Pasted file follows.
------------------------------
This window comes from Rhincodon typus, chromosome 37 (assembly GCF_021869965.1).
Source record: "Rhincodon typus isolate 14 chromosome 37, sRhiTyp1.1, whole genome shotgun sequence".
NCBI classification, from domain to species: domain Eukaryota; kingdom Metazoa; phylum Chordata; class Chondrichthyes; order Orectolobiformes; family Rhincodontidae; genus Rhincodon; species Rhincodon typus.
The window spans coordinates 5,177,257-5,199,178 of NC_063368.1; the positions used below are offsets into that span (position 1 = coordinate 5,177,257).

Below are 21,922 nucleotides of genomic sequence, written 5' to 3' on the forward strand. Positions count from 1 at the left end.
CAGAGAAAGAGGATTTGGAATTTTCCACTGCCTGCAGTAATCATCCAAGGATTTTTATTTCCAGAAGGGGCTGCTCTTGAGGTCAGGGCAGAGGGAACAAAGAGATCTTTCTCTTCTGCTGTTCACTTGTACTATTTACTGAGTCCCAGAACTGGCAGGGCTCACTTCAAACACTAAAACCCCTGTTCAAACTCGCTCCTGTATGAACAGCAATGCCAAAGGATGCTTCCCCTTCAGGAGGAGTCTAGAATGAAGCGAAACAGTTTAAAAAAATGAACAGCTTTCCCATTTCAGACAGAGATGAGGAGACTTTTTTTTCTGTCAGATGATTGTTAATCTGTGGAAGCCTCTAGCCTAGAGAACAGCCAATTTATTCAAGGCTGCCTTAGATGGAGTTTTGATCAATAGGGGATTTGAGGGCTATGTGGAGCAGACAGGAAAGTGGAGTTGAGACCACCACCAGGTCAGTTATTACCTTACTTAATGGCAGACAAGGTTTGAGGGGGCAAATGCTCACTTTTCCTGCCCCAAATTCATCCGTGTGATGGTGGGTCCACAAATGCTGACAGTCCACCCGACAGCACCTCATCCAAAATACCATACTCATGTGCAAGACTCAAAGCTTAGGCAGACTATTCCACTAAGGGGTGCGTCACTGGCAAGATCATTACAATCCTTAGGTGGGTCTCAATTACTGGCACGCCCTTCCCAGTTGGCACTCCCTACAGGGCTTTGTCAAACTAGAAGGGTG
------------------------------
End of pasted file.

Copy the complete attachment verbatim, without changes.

This window comes from Rhincodon typus, chromosome 37 (assembly GCF_021869965.1).
Source record: "Rhincodon typus isolate 14 chromosome 37, sRhiTyp1.1, whole genome shotgun sequence".
NCBI classification, from domain to species: domain Eukaryota; kingdom Metazoa; phylum Chordata; class Chondrichthyes; order Orectolobiformes; family Rhincodontidae; genus Rhincodon; species Rhincodon typus.
The window spans coordinates 5,177,257-5,199,178 of NC_063368.1; the positions used below are offsets into that span (position 1 = coordinate 5,177,257).

Below are 21,922 nucleotides of genomic sequence, written 5' to 3' on the forward strand. Positions count from 1 at the left end.
CAGAGAAAGAGGATTTGGAATTTTCCACTGCCTGCAGTAATCATCCAAGGATTTTTATTTCCAGAAGGGGCTGCTCTTGAGGTCAGGGCAGAGGGAACAAAGAGATCTTTCTCTTCTGCTGTTCACTTGTACTATTTACTGAGTCCCAGAACTGGCAGGGCTCACTTCAAACACTAAAACCCCTGTTCAAACTCGCTCCTGTATGAACAGCAATGCCAAAGGATGCTTCCCCTTCAGGAGGAGTCTAGAATGAAGCGAAACAGTTTAAAAAAATGAACAGCTTTCCCATTTCAGACAGAGATGAGGAGACTTTTTTTTCTGTCAGATGATTGTTAATCTGTGGAAGCCTCTAGCCTAGAGAACAGCCAATTTATTCAAGGCTGCCTTAGATGGAGTTTTGATCAATAGGGGATTTGAGGGCTATGTGGAGCAGACAGGAAAGTGGAGTTGAGACCACCACCAGGTCAGTTATTACCTTACTTAATGGCAGACAAGGTTTGAGGGGGCAAATGCTCACTTTTCCTGCCCCAAATTCATCCGTGTGATGGTGGGTCCACAAATGCTGACAGTCCACCCGACAGCACCTCATCCAAAATACCATACTCATGTGCAAGACTCAAAGCTTAGGCAGACTATTCCACTAAGGGGTGCGTCACTGGCAAGATCATTACAATCCTTAGGTGGGTCTCAATTACTGGCACGCCCTTCCCAGTTGGCACTCCCTACAGGGCTTTGTCAAACTAGAAGGGTG